Scores lower than 11 also mean that dealers can improve their operations and stem the loss of profits if they invest in a better, more efficient system for doing business. If dealers automate at the right level for their size, they can recapture significant amounts of profit.

Most efficiency problems can be solved using a few key principles. Below are three that are relevant to the kitchen and bath industry:

  • Type once, use often. The process of typing information into a computer is time consuming and error prone. A busy operator will transpose, omit or erroneously enter information into the computer roughly 10% of the time. Each mistake, on average, costs $150 to correct. In many companies, information from the design software must be re-typed into a quote, re-typed into accounting software and re-typed into the manufacturer’s ordering systems. This creates three or more labor intensive and error-prone activities that add little value. For a company to be efficient, it must look for ways to create information in the computer once and then electronically transfer the information into other software applications.
  • Reduce error opportunities. Mistakes in the kitchen and bath design industry are costly. For instance, forgetting to order a part creates a crisis that drives up costs five ways: 1) People have to drop everything and address the problem; 2) express shipping costs are paid to get missing parts quickly; 3) additional costs are incurred by the need for repeated jobsite visits; 4) product costs for the job are higher than expected because needed parts were not factored into the original quote, and 5) the customer frustration this all creates causes an additional cost in terms of lost satisfaction and the possible loss of future referrals. For these reasons, kitchen and bath dealers should be constantly reviewing their business processes to reduce the number of situations where errors can easily be made.
  • One source. Many operations become inefficient because they have many people depending on the same information to make decisions, but the information is dynamic and stored in different locations at the dealership. For instance, sales, purchasing, delivery and installation people need to be updated on a customer’s order status and they often maintain separate job files. Inefficiency and errors occur when the information changes. It requires tremendous effort to keep all of the different repositories of information consistent. If the information is not updated, people either make incorrect decisions based on outdated information or they spend too much time tracking down the correct information.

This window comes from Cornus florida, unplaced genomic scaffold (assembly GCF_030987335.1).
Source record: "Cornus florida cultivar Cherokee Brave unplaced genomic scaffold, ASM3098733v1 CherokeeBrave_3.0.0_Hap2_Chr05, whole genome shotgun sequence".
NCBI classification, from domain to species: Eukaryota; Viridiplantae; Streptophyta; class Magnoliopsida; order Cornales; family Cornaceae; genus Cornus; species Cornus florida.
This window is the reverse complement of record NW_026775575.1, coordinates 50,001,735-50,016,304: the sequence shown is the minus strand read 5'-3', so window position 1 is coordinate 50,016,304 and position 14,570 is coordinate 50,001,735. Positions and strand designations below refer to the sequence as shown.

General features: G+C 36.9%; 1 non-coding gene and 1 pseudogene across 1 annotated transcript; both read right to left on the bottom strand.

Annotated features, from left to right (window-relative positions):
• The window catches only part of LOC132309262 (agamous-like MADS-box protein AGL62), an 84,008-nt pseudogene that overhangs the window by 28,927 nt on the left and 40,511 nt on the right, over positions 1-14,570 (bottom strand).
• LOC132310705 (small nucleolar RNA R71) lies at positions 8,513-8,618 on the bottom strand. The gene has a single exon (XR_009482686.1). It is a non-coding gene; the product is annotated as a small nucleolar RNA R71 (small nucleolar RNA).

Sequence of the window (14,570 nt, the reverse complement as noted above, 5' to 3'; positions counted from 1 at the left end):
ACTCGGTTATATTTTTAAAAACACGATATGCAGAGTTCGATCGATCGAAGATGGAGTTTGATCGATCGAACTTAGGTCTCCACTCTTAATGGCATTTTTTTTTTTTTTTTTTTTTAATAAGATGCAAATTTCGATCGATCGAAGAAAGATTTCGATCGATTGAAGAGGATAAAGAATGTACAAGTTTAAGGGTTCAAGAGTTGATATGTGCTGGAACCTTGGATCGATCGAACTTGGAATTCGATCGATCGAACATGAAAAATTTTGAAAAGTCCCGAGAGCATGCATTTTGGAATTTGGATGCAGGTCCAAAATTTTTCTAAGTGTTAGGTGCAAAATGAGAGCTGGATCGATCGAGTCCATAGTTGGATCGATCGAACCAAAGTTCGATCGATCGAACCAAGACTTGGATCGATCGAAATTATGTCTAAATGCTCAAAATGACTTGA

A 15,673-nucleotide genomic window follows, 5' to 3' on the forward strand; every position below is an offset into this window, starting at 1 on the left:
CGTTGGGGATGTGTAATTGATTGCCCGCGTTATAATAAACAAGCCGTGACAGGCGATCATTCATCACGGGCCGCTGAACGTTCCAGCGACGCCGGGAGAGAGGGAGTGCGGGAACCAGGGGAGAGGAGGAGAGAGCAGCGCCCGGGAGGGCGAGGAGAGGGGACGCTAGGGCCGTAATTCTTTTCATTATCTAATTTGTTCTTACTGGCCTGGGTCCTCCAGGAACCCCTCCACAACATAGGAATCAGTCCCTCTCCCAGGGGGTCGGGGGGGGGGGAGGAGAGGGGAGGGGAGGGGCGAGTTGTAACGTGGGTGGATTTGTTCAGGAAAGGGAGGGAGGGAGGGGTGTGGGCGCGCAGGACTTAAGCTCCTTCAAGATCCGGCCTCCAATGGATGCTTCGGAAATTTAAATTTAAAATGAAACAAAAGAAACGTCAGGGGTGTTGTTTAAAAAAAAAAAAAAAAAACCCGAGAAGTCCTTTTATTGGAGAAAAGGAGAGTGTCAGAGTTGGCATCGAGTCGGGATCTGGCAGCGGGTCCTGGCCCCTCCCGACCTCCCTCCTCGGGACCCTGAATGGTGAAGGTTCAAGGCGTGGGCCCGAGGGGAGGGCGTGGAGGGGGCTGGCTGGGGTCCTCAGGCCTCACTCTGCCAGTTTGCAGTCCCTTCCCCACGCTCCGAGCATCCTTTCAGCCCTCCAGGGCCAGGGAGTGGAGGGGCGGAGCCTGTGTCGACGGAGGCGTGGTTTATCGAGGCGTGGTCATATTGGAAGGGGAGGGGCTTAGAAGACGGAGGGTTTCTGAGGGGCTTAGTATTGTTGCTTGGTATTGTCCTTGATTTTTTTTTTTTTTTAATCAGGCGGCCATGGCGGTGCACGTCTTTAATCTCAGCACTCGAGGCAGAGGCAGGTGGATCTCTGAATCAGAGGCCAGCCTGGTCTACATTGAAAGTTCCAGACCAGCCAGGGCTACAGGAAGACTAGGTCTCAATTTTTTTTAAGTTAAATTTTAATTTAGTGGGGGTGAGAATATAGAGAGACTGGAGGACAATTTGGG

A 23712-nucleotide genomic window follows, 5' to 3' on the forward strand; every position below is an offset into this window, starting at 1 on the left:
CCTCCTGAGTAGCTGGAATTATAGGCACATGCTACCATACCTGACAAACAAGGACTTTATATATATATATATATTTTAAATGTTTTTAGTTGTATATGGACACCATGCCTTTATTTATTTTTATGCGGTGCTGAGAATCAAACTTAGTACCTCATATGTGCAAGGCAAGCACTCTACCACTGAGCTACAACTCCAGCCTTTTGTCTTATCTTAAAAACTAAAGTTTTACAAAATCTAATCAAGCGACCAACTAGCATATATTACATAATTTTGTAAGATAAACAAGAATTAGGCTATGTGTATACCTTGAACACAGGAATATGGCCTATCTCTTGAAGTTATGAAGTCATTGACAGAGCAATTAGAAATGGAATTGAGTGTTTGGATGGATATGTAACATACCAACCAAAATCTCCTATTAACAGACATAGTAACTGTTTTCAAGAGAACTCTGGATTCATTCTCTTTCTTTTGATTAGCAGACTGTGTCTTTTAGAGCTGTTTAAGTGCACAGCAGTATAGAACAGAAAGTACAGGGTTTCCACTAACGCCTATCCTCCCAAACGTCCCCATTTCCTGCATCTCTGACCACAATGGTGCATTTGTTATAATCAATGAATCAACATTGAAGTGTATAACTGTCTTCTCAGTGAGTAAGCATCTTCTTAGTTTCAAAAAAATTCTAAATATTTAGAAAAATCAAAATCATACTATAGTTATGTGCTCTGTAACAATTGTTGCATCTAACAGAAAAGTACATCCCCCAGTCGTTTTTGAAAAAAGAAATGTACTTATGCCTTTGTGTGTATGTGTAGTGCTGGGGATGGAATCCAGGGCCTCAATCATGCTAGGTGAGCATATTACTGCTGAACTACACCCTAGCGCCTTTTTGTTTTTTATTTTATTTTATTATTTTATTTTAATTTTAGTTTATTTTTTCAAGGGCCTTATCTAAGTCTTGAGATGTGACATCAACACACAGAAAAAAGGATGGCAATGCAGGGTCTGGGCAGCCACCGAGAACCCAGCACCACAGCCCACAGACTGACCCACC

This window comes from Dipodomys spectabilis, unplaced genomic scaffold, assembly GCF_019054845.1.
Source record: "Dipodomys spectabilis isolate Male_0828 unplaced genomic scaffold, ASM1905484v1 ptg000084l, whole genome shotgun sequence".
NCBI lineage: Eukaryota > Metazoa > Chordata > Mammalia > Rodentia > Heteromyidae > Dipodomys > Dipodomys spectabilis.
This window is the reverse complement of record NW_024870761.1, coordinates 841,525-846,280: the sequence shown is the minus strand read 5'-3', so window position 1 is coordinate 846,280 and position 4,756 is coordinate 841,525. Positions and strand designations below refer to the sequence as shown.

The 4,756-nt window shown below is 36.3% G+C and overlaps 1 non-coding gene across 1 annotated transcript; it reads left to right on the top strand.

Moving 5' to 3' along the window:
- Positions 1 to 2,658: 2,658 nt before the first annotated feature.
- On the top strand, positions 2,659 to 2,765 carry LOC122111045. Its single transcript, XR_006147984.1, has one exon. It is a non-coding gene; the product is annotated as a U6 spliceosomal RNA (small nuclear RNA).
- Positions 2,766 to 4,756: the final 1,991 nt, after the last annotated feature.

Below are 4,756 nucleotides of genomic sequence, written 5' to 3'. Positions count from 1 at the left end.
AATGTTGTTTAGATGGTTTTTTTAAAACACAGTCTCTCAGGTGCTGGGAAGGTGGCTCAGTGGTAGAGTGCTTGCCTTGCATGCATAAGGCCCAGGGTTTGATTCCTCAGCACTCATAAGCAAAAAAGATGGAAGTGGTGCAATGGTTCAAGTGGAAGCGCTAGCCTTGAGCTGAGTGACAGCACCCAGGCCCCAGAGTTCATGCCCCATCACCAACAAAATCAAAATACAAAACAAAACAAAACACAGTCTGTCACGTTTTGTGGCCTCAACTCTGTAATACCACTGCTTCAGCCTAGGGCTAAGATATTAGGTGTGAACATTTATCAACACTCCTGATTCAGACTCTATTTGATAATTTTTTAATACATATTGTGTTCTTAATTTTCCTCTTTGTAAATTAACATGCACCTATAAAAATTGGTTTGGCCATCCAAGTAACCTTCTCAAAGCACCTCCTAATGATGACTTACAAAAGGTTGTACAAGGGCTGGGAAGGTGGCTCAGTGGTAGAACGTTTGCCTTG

Where to Start

Most efficiency challenges are found in four areas and appear after you have five or more salespeople. They are:

  • Quoting Challenges – Too often, design software is being used as a quoting tool rather than as an instrument for creating a quality layout. Design software can serve as an effective quoting engine when sales volume is low, but is inefficient and error prone when sales volume is high. Re-doing a design from scratch in order to get a revised quote is time consuming and requires too many revisions in higher sales volume operations.
  • Purchasing Challenges – When sales volumes are low, salespeople can do the purchasing for their jobs themselves; however, when sales volume grows past a certain point, a central purchasing function is more efficient. The transition to centralized purchasing is difficult. It often creates a need to fill out and fax sales orders to the purchasing department, who then reformats the sales orders into multiple purchase orders that are faxed to vendors. This paper-based process is often more efficient but error prone.
  • Installation Challenges – As sales increase, the salespeople often find it difficult to work with new prospects because they’re too busy coordinating the installation of jobs they have already sold. Paperwork is often created to help the salespeople distance themselves from installation. However, the paperwork often contains product, delivery date and installation information that changes. Challenges occur as sales, purchasing and installation people try to send a consistent message to customers based on the inconsistently updated information they keep at their desks.
  • Control Challenges – A kitchen and bath dealer generally spends significant amounts of time pulling information from paper files or Excel spreadsheets and compiling them into management reports. Management will often do without reports such as profitability by supplier or customer because they are too time consuming to create.

Improving Efficiency